Low: Alabama has produced a long list of talented defensive backs under Nick Saban, and freshman safety Caleb Downs is next in line. He quickly established himself as one of the best defensive backs on the roster in the spring, and Saban loves his maturity and ability to make big plays against both the pass and run. The 6-foot, 203-pound Downs was a five-star prospect out of Hoschton, Georgia, and has everything it takes to blossom into one of the top safeties in college football this season.
Wilson: TCU quarterback Chandler Morris is a perfect fit for the Frogs' up-tempo, quick-game offense with Kendal Briles at the helm and he's surrounded by skill talent. In his first start in 2021 against a Baylor team that won the Big 12, he looked like Johnny Manziel (on the field, that is), completing 29 of 40 passes for 461 yards and two touchdowns and ran 11 times for 70 yards and another score. He beat out Heisman Trophy finalist Max Duggan last season for the starting job before suffering an MCL injury in the first game and giving way to Duggan, who held onto the job the rest of the year. But TCU coaches were still extremely high on Morris last fall in practice, and are eager to see him with another year under his belt.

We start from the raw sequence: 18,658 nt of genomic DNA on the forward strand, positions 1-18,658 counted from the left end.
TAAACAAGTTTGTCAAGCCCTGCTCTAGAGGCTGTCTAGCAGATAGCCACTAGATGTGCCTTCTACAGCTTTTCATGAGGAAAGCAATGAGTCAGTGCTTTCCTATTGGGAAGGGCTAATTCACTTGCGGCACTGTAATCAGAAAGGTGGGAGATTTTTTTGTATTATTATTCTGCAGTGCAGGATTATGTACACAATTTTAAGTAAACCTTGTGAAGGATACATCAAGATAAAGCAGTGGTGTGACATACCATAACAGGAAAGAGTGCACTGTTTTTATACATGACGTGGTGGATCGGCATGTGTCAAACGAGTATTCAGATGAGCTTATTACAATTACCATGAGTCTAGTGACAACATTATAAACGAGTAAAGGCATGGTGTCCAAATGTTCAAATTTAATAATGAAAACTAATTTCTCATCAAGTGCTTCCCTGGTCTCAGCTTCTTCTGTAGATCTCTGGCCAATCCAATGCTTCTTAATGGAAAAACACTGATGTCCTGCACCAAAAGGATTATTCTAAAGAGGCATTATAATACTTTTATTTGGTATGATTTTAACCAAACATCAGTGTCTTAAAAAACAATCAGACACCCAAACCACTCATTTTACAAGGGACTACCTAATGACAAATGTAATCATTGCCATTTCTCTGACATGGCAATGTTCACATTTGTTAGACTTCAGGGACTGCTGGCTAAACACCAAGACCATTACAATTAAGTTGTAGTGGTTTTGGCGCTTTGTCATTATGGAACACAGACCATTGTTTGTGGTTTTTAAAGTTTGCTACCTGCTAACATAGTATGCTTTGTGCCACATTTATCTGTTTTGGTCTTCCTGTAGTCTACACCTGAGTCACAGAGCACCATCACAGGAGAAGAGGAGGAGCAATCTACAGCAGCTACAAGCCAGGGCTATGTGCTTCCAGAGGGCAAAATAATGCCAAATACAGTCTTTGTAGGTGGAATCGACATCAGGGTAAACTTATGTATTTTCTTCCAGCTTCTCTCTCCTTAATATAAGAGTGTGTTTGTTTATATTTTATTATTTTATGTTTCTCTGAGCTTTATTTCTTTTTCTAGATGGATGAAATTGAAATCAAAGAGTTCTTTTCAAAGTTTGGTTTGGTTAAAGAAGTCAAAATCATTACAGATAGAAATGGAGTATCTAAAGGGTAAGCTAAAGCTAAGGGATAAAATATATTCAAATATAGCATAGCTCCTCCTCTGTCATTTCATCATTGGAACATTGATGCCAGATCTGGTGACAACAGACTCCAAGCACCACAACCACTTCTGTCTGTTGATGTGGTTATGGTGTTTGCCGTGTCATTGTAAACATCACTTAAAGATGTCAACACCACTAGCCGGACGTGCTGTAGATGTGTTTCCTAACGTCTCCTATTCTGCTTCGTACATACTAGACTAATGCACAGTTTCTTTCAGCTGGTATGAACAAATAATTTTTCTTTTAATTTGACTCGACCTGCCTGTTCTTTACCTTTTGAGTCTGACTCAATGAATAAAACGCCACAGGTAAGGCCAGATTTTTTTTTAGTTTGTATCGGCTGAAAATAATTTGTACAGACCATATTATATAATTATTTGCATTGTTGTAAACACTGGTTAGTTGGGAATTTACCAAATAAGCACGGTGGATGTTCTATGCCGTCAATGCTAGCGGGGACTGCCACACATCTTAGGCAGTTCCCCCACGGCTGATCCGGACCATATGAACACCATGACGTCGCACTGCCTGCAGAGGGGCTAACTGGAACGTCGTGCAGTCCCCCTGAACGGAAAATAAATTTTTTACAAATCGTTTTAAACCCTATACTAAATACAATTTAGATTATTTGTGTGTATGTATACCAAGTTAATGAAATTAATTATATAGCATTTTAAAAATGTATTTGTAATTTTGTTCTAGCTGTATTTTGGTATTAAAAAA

Uggetti: The wide-open quarterback competition at UCLAcould go the way of one of the two veterans, but if Chip Kelly decides to name Dante Moore the starter, the true freshman appears primed to breakout as one of the sport's next great quarterbacks. Teammates are already singing his praises from fall camp and it's increasingly feeling like it's a matter of when, not if, for Moore's time under center for the Bruins.